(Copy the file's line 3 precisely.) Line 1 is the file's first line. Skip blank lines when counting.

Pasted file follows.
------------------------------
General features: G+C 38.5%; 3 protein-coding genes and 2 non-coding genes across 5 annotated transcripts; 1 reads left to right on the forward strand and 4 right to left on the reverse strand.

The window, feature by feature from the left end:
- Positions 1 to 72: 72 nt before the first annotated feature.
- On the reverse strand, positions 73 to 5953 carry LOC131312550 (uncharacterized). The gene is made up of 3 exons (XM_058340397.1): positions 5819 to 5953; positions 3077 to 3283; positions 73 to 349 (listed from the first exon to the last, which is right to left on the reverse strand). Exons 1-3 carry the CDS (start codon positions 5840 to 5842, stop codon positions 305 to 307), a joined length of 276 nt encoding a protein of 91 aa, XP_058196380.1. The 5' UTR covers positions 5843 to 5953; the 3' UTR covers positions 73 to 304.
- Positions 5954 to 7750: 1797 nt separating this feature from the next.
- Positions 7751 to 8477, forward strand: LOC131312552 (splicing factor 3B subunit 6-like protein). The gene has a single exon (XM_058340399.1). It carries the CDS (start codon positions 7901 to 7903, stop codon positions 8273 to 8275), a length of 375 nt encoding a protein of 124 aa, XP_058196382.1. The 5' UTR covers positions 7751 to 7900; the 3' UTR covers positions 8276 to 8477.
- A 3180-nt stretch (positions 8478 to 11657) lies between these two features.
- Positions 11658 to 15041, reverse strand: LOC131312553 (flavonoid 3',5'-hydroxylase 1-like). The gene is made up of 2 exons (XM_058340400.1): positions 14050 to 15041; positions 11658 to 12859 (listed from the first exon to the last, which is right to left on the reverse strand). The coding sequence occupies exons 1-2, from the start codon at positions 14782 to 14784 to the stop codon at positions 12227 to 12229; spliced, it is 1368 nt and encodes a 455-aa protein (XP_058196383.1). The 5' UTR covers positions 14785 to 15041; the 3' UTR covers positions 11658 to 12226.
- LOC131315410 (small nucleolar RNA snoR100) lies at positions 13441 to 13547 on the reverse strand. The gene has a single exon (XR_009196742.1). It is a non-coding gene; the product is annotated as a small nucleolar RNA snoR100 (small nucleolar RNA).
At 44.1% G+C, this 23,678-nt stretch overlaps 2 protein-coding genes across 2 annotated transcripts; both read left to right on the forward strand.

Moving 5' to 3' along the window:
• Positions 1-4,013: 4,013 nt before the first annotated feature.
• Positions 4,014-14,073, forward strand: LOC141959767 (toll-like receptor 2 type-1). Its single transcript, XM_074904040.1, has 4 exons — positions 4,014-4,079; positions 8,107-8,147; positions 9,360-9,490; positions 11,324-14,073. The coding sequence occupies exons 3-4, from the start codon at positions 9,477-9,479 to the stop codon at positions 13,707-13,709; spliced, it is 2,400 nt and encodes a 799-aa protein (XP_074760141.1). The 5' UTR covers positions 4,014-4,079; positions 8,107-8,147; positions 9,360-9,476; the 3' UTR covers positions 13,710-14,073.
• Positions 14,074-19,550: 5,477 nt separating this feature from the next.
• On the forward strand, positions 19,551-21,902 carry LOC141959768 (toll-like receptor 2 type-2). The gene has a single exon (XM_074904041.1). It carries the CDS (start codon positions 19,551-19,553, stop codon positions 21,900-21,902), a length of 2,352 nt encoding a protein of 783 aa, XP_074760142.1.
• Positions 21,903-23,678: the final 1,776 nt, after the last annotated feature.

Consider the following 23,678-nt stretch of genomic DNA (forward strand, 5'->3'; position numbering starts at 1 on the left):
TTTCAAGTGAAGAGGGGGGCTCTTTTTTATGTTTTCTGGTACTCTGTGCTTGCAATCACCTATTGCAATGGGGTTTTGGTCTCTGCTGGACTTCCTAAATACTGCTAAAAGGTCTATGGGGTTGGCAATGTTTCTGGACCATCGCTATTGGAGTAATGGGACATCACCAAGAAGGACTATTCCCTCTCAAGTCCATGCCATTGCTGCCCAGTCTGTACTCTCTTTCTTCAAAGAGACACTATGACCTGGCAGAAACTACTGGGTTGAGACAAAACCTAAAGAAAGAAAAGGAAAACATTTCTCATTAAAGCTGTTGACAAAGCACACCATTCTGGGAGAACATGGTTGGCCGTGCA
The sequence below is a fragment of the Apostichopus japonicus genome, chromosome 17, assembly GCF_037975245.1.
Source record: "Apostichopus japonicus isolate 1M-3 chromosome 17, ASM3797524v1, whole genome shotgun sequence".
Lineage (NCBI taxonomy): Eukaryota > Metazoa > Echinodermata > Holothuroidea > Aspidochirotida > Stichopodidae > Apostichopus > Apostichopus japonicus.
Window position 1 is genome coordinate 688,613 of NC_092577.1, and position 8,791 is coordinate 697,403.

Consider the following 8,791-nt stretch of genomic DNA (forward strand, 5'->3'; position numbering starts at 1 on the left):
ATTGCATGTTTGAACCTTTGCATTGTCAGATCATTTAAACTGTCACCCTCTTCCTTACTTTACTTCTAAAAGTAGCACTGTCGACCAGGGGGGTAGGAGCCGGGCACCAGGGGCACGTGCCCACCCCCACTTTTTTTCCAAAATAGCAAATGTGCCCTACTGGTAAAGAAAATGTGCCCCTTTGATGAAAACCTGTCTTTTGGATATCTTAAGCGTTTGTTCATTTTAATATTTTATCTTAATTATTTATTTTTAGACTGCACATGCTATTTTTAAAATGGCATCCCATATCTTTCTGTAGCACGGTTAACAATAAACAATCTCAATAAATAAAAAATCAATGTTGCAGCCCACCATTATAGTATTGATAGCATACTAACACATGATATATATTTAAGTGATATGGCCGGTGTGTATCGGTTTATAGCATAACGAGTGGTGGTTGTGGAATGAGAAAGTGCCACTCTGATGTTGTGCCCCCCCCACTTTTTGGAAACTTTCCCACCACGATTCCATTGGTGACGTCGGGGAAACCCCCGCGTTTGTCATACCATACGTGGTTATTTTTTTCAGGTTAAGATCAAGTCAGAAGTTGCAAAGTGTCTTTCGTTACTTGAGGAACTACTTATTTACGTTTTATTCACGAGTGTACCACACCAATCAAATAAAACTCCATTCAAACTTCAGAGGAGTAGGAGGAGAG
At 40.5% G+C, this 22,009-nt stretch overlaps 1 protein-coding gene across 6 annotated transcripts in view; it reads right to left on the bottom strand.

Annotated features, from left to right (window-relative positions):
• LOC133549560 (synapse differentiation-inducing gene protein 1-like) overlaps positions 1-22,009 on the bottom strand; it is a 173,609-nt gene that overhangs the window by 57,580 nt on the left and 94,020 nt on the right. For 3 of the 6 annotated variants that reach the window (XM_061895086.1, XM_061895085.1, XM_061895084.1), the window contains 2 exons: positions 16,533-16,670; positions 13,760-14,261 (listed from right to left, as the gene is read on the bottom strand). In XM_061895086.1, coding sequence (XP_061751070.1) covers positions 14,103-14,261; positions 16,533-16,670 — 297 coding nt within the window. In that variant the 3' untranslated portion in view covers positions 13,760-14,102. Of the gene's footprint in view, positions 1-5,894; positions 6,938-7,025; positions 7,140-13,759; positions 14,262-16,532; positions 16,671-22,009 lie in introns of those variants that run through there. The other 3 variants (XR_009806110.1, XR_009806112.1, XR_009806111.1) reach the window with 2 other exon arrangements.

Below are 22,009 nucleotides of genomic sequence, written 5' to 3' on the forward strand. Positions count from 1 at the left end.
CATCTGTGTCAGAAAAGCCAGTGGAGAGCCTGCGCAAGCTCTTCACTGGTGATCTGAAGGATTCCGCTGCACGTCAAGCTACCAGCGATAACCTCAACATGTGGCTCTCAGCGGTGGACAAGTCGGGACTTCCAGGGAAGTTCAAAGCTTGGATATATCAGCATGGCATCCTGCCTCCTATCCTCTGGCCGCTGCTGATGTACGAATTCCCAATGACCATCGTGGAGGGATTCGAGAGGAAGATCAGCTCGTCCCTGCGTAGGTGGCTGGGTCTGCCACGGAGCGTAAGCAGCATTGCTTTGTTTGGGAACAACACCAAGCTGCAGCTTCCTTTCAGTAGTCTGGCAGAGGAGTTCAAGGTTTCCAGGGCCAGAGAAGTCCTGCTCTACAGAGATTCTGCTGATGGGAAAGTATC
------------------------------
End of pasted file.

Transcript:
- Positions 1 to 72: 72 nt before the first annotated feature.